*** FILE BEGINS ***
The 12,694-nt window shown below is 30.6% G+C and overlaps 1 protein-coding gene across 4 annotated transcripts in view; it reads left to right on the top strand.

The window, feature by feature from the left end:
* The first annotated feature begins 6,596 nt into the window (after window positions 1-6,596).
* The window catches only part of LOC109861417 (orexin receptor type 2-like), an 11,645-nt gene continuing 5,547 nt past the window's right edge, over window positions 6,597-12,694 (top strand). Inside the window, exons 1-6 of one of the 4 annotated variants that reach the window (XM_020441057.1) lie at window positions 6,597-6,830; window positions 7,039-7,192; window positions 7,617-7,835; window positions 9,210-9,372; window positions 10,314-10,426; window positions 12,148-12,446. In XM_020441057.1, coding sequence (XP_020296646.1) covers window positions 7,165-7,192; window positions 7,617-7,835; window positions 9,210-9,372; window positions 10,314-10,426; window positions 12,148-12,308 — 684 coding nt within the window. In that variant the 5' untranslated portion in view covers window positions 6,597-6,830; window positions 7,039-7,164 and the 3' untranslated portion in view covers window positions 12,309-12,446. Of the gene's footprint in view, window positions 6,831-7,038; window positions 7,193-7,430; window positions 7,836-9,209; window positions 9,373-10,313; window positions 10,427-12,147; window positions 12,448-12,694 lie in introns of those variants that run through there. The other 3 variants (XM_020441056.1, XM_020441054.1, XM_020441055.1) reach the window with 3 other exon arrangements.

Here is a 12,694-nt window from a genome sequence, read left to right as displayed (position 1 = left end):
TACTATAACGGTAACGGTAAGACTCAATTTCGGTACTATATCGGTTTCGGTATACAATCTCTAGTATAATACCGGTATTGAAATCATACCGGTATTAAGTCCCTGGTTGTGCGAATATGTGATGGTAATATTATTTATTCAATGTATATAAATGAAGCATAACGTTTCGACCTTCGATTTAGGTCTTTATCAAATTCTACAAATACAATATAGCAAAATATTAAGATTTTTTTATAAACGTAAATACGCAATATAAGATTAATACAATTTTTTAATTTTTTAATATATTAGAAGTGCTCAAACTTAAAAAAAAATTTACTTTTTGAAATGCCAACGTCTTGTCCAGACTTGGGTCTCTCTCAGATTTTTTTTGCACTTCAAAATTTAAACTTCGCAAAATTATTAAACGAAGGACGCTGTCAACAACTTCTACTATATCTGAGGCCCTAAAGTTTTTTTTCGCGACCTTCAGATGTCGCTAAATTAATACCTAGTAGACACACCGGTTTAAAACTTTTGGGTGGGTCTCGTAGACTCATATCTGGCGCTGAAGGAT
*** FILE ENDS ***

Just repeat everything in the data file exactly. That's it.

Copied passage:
The 12,694-nt window shown below is 30.6% G+C and overlaps 1 protein-coding gene across 4 annotated transcripts in view; it reads left to right on the top strand.

The window, feature by feature from the left end:
* The first annotated feature begins 6,596 nt into the window (after window positions 1-6,596).
* The window catches only part of LOC109861417 (orexin receptor type 2-like), an 11,645-nt gene continuing 5,547 nt past the window's right edge, over window positions 6,597-12,694 (top strand). Inside the window, exons 1-6 of one of the 4 annotated variants that reach the window (XM_020441057.1) lie at window positions 6,597-6,830; window positions 7,039-7,192; window positions 7,617-7,835; window positions 9,210-9,372; window positions 10,314-10,426; window positions 12,148-12,446. In XM_020441057.1, coding sequence (XP_020296646.1) covers window positions 7,165-7,192; window positions 7,617-7,835; window positions 9,210-9,372; window positions 10,314-10,426; window positions 12,148-12,308 — 684 coding nt within the window. In that variant the 5' untranslated portion in view covers window positions 6,597-6,830; window positions 7,039-7,164 and the 3' untranslated portion in view covers window positions 12,309-12,446. Of the gene's footprint in view, window positions 6,831-7,038; window positions 7,193-7,430; window positions 7,836-9,209; window positions 9,373-10,313; window positions 10,427-12,147; window positions 12,448-12,694 lie in introns of those variants that run through there. The other 3 variants (XM_020441056.1, XM_020441054.1, XM_020441055.1) reach the window with 3 other exon arrangements.

Here is a 12,694-nt window from a genome sequence, read left to right as displayed (position 1 = left end):
TACTATAACGGTAACGGTAAGACTCAATTTCGGTACTATATCGGTTTCGGTATACAATCTCTAGTATAATACCGGTATTGAAATCATACCGGTATTAAGTCCCTGGTTGTGCGAATATGTGATGGTAATATTATTTATTCAATGTATATAAATGAAGCATAACGTTTCGACCTTCGATTTAGGTCTTTATCAAATTCTACAAATACAATATAGCAAAATATTAAGATTTTTTTATAAACGTAAATACGCAATATAAGATTAATACAATTTTTTAATTTTTTAATATATTAGAAGTGCTCAAACTTAAAAAAAAATTTACTTTTTGAAATGCCAACGTCTTGTCCAGACTTGGGTCTCTCTCAGATTTTTTTTGCACTTCAAAATTTAAACTTCGCAAAATTATTAAACGAAGGACGCTGTCAACAACTTCTACTATATCTGAGGCCCTAAAGTTTTTTTTCGCGACCTTCAGATGTCGCTAAATTAATACCTAGTAGACACACCGGTTTAAAACTTTTGGGTGGGTCTCGTAGACTCATATCTGGCGCTGAAGGAT